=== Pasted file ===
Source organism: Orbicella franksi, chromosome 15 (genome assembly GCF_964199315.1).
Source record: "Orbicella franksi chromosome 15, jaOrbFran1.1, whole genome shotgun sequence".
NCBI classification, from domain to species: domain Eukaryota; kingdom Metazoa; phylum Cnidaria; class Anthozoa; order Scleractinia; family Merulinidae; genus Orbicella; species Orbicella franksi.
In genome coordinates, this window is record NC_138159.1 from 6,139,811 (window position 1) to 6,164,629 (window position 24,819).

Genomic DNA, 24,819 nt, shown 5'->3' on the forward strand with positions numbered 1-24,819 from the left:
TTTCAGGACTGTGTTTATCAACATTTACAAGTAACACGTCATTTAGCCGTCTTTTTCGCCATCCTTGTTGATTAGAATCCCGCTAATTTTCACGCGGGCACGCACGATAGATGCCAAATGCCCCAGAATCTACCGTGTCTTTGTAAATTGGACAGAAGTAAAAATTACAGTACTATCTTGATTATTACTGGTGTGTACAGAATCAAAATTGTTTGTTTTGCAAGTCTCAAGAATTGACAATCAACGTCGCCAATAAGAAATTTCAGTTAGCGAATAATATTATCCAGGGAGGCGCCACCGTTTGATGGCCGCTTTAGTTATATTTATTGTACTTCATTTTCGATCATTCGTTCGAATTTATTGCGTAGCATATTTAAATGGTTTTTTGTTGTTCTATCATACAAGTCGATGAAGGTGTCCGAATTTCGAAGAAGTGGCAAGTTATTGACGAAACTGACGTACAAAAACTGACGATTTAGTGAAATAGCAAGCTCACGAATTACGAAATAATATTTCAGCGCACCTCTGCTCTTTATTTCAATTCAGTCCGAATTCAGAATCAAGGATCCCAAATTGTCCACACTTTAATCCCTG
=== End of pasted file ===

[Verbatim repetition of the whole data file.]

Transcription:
Source organism: Orbicella franksi, chromosome 15 (genome assembly GCF_964199315.1).
Source record: "Orbicella franksi chromosome 15, jaOrbFran1.1, whole genome shotgun sequence".
NCBI classification, from domain to species: domain Eukaryota; kingdom Metazoa; phylum Cnidaria; class Anthozoa; order Scleractinia; family Merulinidae; genus Orbicella; species Orbicella franksi.
In genome coordinates, this window is record NC_138159.1 from 6,139,811 (window position 1) to 6,164,629 (window position 24,819).

Genomic DNA, 24,819 nt, shown 5'->3' on the forward strand with positions numbered 1-24,819 from the left:
TTTCAGGACTGTGTTTATCAACATTTACAAGTAACACGTCATTTAGCCGTCTTTTTCGCCATCCTTGTTGATTAGAATCCCGCTAATTTTCACGCGGGCACGCACGATAGATGCCAAATGCCCCAGAATCTACCGTGTCTTTGTAAATTGGACAGAAGTAAAAATTACAGTACTATCTTGATTATTACTGGTGTGTACAGAATCAAAATTGTTTGTTTTGCAAGTCTCAAGAATTGACAATCAACGTCGCCAATAAGAAATTTCAGTTAGCGAATAATATTATCCAGGGAGGCGCCACCGTTTGATGGCCGCTTTAGTTATATTTATTGTACTTCATTTTCGATCATTCGTTCGAATTTATTGCGTAGCATATTTAAATGGTTTTTTGTTGTTCTATCATACAAGTCGATGAAGGTGTCCGAATTTCGAAGAAGTGGCAAGTTATTGACGAAACTGACGTACAAAAACTGACGATTTAGTGAAATAGCAAGCTCACGAATTACGAAATAATATTTCAGCGCACCTCTGCTCTTTATTTCAATTCAGTCCGAATTCAGAATCAAGGATCCCAAATTGTCCACACTTTAATCCCTG